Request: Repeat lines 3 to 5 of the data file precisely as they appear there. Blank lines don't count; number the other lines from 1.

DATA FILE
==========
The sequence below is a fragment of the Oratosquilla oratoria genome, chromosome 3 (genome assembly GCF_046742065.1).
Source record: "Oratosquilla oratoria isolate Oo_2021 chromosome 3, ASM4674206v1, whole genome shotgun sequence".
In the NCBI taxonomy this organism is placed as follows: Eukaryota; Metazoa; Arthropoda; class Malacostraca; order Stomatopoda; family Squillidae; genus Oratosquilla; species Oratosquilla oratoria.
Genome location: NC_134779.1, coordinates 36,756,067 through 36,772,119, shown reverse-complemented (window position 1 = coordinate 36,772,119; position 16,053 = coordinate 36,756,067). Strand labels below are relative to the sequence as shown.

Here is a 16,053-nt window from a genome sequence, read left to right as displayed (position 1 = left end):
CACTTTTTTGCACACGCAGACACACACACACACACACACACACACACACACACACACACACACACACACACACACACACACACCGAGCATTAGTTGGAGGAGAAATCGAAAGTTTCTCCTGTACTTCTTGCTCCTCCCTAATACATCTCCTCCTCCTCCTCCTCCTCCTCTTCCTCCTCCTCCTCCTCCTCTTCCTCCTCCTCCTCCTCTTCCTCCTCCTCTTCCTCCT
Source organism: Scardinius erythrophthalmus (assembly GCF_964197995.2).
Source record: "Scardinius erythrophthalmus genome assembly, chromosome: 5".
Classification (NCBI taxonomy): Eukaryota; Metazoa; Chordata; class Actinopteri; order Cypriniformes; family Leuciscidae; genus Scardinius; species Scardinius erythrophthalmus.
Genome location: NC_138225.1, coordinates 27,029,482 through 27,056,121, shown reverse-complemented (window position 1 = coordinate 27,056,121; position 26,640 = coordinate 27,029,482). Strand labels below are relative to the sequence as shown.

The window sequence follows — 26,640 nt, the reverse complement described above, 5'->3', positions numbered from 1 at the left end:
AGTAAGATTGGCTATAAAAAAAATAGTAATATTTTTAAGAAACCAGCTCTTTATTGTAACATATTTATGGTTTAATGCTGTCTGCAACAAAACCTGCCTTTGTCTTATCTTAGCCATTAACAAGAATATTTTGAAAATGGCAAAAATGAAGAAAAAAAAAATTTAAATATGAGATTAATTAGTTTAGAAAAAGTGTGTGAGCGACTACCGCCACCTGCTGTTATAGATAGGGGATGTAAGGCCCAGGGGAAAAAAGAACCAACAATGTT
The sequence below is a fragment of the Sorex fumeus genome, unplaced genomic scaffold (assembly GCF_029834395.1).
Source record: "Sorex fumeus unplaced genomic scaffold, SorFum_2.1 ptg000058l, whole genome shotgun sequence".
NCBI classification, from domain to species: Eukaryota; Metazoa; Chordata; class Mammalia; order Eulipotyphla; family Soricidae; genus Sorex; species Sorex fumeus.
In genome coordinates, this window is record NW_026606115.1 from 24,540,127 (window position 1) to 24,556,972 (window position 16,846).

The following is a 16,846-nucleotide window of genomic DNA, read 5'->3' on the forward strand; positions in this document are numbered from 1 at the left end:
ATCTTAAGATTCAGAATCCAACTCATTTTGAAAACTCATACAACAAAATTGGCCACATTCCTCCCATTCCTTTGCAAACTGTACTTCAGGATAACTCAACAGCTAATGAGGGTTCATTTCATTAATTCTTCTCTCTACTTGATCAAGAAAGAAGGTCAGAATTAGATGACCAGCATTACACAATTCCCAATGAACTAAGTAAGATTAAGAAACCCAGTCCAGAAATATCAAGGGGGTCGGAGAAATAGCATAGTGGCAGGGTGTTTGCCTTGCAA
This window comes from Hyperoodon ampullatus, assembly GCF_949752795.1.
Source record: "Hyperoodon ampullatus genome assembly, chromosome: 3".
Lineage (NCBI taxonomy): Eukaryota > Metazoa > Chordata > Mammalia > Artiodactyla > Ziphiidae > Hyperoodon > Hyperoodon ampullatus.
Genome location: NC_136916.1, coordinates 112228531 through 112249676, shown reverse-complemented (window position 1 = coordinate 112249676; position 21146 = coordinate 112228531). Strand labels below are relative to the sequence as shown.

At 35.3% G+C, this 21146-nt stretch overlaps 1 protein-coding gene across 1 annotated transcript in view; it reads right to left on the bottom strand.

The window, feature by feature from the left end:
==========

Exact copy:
In the NCBI taxonomy this organism is placed as follows: Eukaryota; Metazoa; Arthropoda; class Malacostraca; order Stomatopoda; family Squillidae; genus Oratosquilla; species Oratosquilla oratoria.
Genome location: NC_134779.1, coordinates 36,756,067 through 36,772,119, shown reverse-complemented (window position 1 = coordinate 36,772,119; position 16,053 = coordinate 36,756,067). Strand labels below are relative to the sequence as shown.

Here is a 16,053-nt window from a genome sequence, read left to right as displayed (position 1 = left end):